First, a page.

On a recent thread in a Facebook Group I am not a member of there was a discussion on how to attract hogwon (aka academy, cram school, private institute) teachers to be members of an association I am not a member of. The discussion was a learning experience for me, to say the least.
Here are some things I learned about teachers who work at hogwons from the discussion:
- They are glorified baby sitters.
- They have backpacks permanently attached to their bodies.
- They don’t care about teaching.
- They do not consider teaching a career.
- They don’t care about learning or developing.
- They are just in Korea for a paid vacation.
- They only provide a warm body to check student work.
- They work incredibly long hours and are tired all the time.
- They are actually lizards pretending to be humans.
- They are in a bad position now but things can be better for them if they accept and are gently pressed into the bosom of K0TESOL and learn the proper ways of teaching and being.
Only 2-3 of these were not said (according to my reading of the thread). I am choosing not to link to the thread here but I am sure the most industrious and resourceful readers can find it if they truly want to. I have to admit that I was surprised at the tone of this conversation as I read it. I was ready for such a conversation because a friend recommended I read it, with the hint it would be interesting in the negative sense of the word. Unfortunately, it was more interesting than I expected or was prepared for. I got the sense that the majority of those commenting were very much looking down on hogwon teachers. I wavered between annoyed, defeated, and frustrated at what I saw as the condescending tone from most (but not all!) people participating in the discussion. I’d also like to mention I think the original poster was coming from a good place with his question.
There was some questions in the discussion if the original poster was talking about Korean or foreign teachers. My assumption is that most of the 10 statements above were intended to be about about foreign teachers working in hogwons. Speaking of assumptions, there seemed to be quite a few assumptions about hogwon English teachers who are citizens of the Republic of Korea, too. It was interesting to see the perceived needs and wants of such teachers and the assumptions about them. I am not in a position to say much beyond, “it was interesting to see” because I really don’t know what professional development opportunities or goals Korean teachers of English in hogwons tend to have. I suspect it is not nearly as uniform as certain Facebook discussions would suggest. I wonder how poised K0tesol is to meet the needs of these teachers. I’d also prefer not to comment on the professionalism or needs of a large group of teachers I don’t know much about.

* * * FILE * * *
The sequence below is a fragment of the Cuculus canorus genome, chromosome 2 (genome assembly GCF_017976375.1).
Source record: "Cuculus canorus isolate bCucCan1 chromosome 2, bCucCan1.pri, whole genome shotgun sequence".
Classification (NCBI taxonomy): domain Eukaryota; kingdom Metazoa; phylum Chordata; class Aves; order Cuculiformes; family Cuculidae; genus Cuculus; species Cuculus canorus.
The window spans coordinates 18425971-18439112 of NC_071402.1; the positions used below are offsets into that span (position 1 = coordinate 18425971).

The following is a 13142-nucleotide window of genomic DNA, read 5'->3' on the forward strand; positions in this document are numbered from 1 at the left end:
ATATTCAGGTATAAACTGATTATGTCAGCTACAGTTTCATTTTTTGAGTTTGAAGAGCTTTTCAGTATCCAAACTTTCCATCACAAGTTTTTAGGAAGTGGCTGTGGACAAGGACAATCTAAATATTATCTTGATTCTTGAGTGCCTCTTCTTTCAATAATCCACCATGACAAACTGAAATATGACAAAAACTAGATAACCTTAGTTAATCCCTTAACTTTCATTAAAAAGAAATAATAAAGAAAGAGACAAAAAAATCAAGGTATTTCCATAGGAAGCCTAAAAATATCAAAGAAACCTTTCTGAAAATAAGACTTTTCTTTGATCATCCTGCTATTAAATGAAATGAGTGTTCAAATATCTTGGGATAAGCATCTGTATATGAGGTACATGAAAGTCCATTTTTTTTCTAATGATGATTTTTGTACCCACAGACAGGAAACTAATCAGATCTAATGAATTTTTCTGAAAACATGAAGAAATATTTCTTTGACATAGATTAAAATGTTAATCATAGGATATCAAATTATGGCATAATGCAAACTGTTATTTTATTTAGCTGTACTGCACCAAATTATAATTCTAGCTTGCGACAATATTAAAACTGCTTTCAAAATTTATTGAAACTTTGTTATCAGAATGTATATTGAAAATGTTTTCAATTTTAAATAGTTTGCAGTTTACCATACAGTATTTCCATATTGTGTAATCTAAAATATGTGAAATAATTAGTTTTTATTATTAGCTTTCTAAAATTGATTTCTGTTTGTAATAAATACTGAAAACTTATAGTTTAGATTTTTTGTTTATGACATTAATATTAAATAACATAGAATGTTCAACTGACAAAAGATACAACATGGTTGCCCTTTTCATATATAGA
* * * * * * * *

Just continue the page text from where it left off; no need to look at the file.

Before continuing here, I’d like to share 3 posts from this very blog.
a) A guest post entitled, “Why do I work in a hogwon?”
b) “Competitions for Urination Distance” in which I talk about some of the bragging and comparing I have seen around.
c) A post on some lessons I learned about (not) judging people by their teaching context.
I believe these posts are related to this topic and the Facebook conversation that prompted this post. I’d love it if you could just go ahead and read them, especially the first one. This current post will still be here. No rush, take your time.
Welcome back. Where were we? Nowhere, you say? OK.
My focus today is not the mission and purpose of K0TESOL or even the need for it to the teaching population of South Korea, though that might be an interesting topic. I am not focusing on the assumption that a bigger K0tesol is a better K0tesol. I am not here to talk about the best way for K0tesol to attract any specific categories of teacher. I am not here to make friends. I am also not really here to offer advice on how to attract more hogwon teachers for that particular organization. I am no expert on marketing, as you very well know, but maybe not being condescending and attempting to limit pomposity are good ways to attract new members. Maybe? It could be a start. Maybe treating everyone as people who are not less than those who work in other contexts could work.
And now it is time for an attempt at amateur psychology. Maybe, just maybe, non-hogwon teachers find it very appealing to look down upon hogwon teachers because they fear they might be considered to be something similar by students, others or the citizenry of South Korea. Maybe by “othering” and looking down on hogwon teachers some folks feel like they are boosting themselves up. I can’t say if this is an effective strategy but from my view it looks childish or worse. Another thought is many teachers in Korea worked in hogwons before “moving up” to public schools or universities or something else. This could create a desire to differentiate themselves from those doing what they were doing X years ago. Of course, this is just amateur (and armchair) psychology here. I’d welcome any other theories or perspectives on this.
I’d also welcome people (ideally those familiar with the conversation, I imagine) to tell me they think I am overreacting and my outrage is misplaced or unjustified. At the same time I’d like to hear if others felt the same way as I did when reading that thread. Basically, any thoughts on this are welcome.
Finally, I wonder if there would be any interest in hogwon classes for K0TESOL members on “
how not to be a dick” “how not to sound like a jerk.” Imagine it: Beginner Being a Human, Intermediate Empathy. I am, of course, not the person to teach such classes, but I think there might be a need.